• Cournil I, Geffard M, Moulins M, Le Moal M (1984) Coexistence of dopamine and serotonin in an identified neuron of the lobster nervous system. (springer.com)
  • C-PR neuron of Aplysia has differential effects on 'Feeding' cerebral interneurons, including myomodulin-positive CBI-12. (semanticscholar.org)
  • Myomodulin: a bioactive neuropeptide present in an identified cholinergic buccal motor neuron of Aplysia. (semanticscholar.org)
  • At the cellular level, the nervous system is defined by the presence of a special type of excitable cell called a neuron (or "nerve cell") that transmits impulses. (newworldencyclopedia.org)
  • The brain and the rest of the nervous system are composed of many different types of cells, but the primary functional unit is a cell called the neuron . (seniorjournal.com)
  • Injection of an homogenate of identified neuron R15 into the hemocele of Aplysia produced a weight increase of 3-10% within 90 min. (meta.org)
  • They created a "wiring diagram" for the snail's nervous system, showing how each neuron was linked to the others. (economist.com)
  • We illustrate how this can be done in the feeding system of the sea slug Aplysia. (nih.gov)
  • The researchers used information about biochemical pathways in the brain of the sea slug Aplysia to design a computer model that identified the times when the mollusk's brain is primed for learning. (livescience.com)
  • Aplysia punctata is a species of sea slug in the family Aplysiidae, the sea hares. (wikipedia.org)
  • have now answered this question using a seemingly unlikely subject, the sea slug Aplysia . (elifesciences.org)
  • In the current study, Choe and his colleagues used X-ray crystallography to resolve the structures of four potassium channels from the sea slug Aplysia. (salk.edu)
  • In the sea slug genus Aplysia , clustering promotes reproduction (Kupfermann and Carew, 1974), and the jellyfish, Linuche unguiculata, significantly increases its reproductive success by social swarming (Larson, 1992). (freethesaurus.com)
  • Glanzman's research team studies a type of marine snail called Aplysia to understand the animal's learning and memory. (seniorjournal.com)
  • Kandel described research, much of it his own, that had traced out this mechanism in an animal with a rudimentary nervous system, the snail aplysia. (dana.org)
  • Garden snail nervous systems appear to be similarly complex, generating unified action that varies with circumstance. (blogspot.com)
  • Dr Kandel found the ideal research subject in the Aplysia marine snail, which is simple enough for its nerve cells to be examined one by one, yet complex enough to have memories. (economist.com)
  • The anterior aorta is one of the major arteries in the Aplysia cardiovascular system, and carries hemolymph to many parts of the body including the central nervous system (CNS), the buccal mass, the genital organs, the opaline gland and the anterior somatic tissues ( Koester and Koch, 1987 ). (biologists.org)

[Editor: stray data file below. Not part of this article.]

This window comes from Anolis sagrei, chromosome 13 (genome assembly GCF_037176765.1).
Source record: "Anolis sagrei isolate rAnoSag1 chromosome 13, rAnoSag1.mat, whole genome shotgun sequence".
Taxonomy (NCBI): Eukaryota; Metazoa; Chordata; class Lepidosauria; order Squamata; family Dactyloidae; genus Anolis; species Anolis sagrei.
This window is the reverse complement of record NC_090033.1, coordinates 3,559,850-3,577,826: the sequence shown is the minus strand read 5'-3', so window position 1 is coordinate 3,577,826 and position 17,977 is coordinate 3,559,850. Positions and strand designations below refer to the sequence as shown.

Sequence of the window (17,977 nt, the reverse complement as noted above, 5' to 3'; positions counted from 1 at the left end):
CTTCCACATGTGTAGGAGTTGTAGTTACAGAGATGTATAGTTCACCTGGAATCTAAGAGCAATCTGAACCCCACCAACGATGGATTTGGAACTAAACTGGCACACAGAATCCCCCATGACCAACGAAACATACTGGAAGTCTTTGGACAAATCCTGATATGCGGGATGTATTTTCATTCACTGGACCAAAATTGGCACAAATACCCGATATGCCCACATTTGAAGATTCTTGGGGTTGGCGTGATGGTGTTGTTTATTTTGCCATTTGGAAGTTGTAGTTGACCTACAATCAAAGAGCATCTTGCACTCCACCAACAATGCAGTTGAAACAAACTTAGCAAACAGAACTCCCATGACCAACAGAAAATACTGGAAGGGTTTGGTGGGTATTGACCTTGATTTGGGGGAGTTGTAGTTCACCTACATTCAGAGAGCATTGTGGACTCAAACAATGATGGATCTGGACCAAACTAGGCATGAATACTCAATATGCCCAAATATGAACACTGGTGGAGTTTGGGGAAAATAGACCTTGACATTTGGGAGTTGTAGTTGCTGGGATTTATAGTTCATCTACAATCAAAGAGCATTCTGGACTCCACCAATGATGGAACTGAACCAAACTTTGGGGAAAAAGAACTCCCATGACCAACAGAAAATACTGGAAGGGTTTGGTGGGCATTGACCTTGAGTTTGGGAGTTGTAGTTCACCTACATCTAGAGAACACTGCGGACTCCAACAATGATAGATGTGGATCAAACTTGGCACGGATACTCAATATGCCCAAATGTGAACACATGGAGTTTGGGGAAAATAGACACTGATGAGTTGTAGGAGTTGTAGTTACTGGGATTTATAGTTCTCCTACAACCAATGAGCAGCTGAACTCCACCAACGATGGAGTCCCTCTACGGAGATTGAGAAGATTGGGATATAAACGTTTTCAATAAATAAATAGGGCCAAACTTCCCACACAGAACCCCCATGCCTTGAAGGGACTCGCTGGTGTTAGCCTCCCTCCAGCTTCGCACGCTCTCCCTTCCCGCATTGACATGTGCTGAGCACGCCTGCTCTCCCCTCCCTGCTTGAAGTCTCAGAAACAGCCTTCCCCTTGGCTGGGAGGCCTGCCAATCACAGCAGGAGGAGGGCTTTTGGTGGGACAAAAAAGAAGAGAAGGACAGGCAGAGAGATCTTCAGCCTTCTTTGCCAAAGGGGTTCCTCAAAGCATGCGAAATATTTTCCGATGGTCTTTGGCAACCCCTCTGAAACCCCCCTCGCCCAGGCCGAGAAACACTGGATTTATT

• We used a panel of monoclonal antibodies raised against v-Ha-ras p21 to precipitate an Mr 21,000 protein from extracts of Aplysia nervous tissue, ovotestis, and, to a much lesser degree, buccal muscle. (rupress.org)
  • Finally, 5,7-DHT does not reduce the levels of the facilitatory peptides SCPA and SCPB within the Aplysia CNS. (jneurosci.org)
  • These results suggest that the enterins are functionally redundant multiple myoinhibitory peptides in the arterial system of Aplysia . (biologists.org)
  • Fifty years later, it is certain that substance P must play an important role in nervous system function, yet it is surprisingly difficult to cite a single physiologically relevant action of substance P, supposedly the doyen of the common peptides (Pearse, 1978). (springer.com)
  • These peptides and glycine are thought to act as chemical messengers in the central nervous system and peripherally. (elsevier.com)
  • In general, this may represent a means to differentially regulate Ca 2+ -dependent processes, and for Aplysia , influence how reproductive behavior is triggered. (jneurosci.org)
  • The study of R15 was accelerated when Eric Kandel adopted Aplysia as his animal model for studying the cellular basis of behavior. (scholarpedia.org)
  • To generate adaptive behavior, the nervous system is coupled to the environment. (nih.gov)
  • The coupling constrains the dynamical properties that the nervous system and the environment must have relative to each other if adaptive behavior is to be produced. (nih.gov)
  • Here we propose that the constraints can also be used to solve the inverse problem--to predict from the dynamics of the nervous system the environment to which they are adapted, and so reconstruct the production of the adaptive behavior by the entire coupled system. (nih.gov)
  • Although the marine mollusc Aplysia has been a valuable model to investigate the molecular basis of behavior [ 1 , 2 ] and reproduction [ 3 , 4 ], our knowledge of how they recognize and respond to environmental signals is limited. (biomedcentral.com)